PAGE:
She was in charge of taking care of the rest of the sibling. So when she was in high school, her parents, because they lived in countryside, they wanted to send the son to the big city to go to college. And then they asked my mom to be the parent role. So my mom’s regret or something that she always wanted to do was going to college and get the older education and having the career or life that she wanted to do.
I think that’s something that she would want me to do. When I got into the college, she said, you should go visit the United States and see what’s out there. It might be something that you might be interested in the future. So actually she sent me and my friend, and there’s like a package tour thing, so she sent me, She shipped me over there to the United States and that was 1991.
It’s a totally different word. It just opened up my mind and there’s so much opportunity and back in, in Korea as a female there’s a limiting things what you can do. And once you’re in certain way, there’s not much different options you can do. So when I was here as a freshman in college, I saw the opportunity.
Something that I could explore. And I didn’t like the homogeneous culture of the Korea there. It’s a one ethnic background, even back then. It’s worse than, it’s more homogeneous back then than now. So I didn’t like that culture that everyone follows the same thing. If somebody buys one thing, everything, everyone buys that I think it’s known in our culture in Korean-American or Asian-American culture too. I didn’t like that culture. I was looking for something different and it opened up in my mind that I want to go to the United States. I just didn’t know how, and I figured it out, what might be the easiest way to do it, and I realized, okay, I can go to grad school, so let me get into the grad school with the music, because that’s what I was good at and that’s what I was able to do.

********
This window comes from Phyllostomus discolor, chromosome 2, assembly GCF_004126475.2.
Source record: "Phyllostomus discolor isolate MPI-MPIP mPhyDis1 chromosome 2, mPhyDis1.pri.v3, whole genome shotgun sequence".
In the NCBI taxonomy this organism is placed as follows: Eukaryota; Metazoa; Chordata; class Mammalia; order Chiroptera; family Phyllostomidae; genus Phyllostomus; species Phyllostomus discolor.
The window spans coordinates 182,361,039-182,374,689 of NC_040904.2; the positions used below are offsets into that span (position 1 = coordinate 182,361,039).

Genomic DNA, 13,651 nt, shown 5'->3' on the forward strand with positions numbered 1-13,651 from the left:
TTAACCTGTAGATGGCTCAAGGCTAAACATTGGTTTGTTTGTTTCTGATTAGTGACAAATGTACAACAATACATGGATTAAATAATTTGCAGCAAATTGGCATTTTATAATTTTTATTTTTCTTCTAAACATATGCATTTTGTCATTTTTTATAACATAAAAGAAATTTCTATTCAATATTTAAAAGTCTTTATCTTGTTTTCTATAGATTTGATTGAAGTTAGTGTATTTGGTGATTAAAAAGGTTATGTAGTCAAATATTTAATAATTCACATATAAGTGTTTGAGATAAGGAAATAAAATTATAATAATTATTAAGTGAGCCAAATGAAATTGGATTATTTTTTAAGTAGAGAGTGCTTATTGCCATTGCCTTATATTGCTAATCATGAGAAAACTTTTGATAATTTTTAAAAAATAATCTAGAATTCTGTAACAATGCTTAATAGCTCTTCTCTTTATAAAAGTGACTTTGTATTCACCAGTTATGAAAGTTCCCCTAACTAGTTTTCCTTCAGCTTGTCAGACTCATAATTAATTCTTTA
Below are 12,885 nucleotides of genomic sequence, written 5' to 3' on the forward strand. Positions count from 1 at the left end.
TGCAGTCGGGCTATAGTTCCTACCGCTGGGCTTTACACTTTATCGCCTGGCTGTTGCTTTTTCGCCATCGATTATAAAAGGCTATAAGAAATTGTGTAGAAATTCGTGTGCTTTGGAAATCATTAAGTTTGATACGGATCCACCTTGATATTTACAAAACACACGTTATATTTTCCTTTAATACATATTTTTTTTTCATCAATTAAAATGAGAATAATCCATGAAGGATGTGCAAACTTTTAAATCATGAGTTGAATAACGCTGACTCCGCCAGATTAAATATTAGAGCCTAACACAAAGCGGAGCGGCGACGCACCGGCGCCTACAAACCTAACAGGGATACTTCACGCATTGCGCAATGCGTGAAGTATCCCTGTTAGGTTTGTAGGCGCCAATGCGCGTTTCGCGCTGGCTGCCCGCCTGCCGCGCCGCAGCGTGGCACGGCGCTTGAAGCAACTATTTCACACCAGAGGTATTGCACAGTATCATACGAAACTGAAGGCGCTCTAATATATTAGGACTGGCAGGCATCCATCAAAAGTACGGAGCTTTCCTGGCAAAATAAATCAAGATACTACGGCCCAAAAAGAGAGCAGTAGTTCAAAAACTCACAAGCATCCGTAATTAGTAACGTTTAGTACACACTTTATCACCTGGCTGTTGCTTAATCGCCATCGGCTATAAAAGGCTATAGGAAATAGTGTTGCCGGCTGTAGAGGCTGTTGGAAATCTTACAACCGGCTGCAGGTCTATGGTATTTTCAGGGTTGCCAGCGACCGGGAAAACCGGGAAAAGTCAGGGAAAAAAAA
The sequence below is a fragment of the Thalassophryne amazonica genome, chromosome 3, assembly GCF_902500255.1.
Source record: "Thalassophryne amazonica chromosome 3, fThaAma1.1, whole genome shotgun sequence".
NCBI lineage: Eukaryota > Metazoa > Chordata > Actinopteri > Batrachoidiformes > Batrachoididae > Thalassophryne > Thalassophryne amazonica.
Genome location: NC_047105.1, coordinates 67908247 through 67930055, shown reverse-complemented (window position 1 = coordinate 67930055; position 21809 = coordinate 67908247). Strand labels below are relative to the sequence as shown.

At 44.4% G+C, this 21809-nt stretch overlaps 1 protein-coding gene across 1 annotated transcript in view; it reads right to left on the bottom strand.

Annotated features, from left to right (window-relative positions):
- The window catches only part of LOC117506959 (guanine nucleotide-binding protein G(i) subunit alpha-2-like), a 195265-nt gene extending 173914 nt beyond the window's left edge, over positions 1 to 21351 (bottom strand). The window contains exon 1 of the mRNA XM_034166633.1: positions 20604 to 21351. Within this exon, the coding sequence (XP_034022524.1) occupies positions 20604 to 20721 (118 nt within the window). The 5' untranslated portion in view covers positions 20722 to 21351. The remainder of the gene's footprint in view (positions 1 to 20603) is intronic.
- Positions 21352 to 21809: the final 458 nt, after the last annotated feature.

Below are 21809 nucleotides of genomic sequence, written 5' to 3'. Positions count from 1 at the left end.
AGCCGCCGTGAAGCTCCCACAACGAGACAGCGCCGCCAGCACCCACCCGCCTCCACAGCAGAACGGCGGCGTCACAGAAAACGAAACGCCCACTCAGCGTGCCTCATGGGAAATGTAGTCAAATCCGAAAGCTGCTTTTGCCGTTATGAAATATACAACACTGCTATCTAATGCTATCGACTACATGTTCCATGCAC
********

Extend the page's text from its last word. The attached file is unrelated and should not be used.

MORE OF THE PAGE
So I applied. Doctors are, “We’re so notorious about doing the hardest thing or the most challenging thing that you want to do.” I wanted to go to grad school has the most challenging program. So I applied a couple schools and I was really fortunate to get into one of the top program in the United States.
So I went to New York for two years to go to grad school. That’s how I came to the United States. But towards the end of my college, I knew I didn’t want to continue music. I enjoyed teaching, but I really didn’t enjoy the performance part of it. So I started looking into different options. I was interested in psychology, I was interested in medicine.
So when I was in New York auditioning my program, I went to NYU listening to a seminar or session about how to get into medical school. So back then I was inter international student. I didn’t have any green card. I didn’t have anything. So I asked a question, how hard is it to get into medical school?
And the dean said it’s almost impossible. So I was like, “Okay, let me just get into grad school.” Let me do that first, and then if it happens, then maybe I will have an opportunity later on. So I put it in my back pocket. And then I moved to the United States to study grad study music.
So I was dating at the time. So after graduating we decided to get married and then I moved to San Diego and we had two kids. And around the time my thoughts about going to medicine became more realistic. I wanted to do something different. In California, culture is very different. Korea, my original plan was study music, get doctors in music and go back to Korea and teach in college.
That was my plan, but since I decided to live in the United States, I looked, started looking into different options, and I think I had this desire of helping others or teaching others. I think we all have it as a physician. Maybe that’s why I continued music. My goal was become a professor and teacher, and I guess that’s related too in medicine.
I always enjoyed helping other people and teaching others, so I looked into option in medicine. And interestingly, I was pretty good at math and science even. I was a music major, so I went to community college try out a couple different classes, and I did pretty well. So with the two kids, I made a decision to apply for medical school.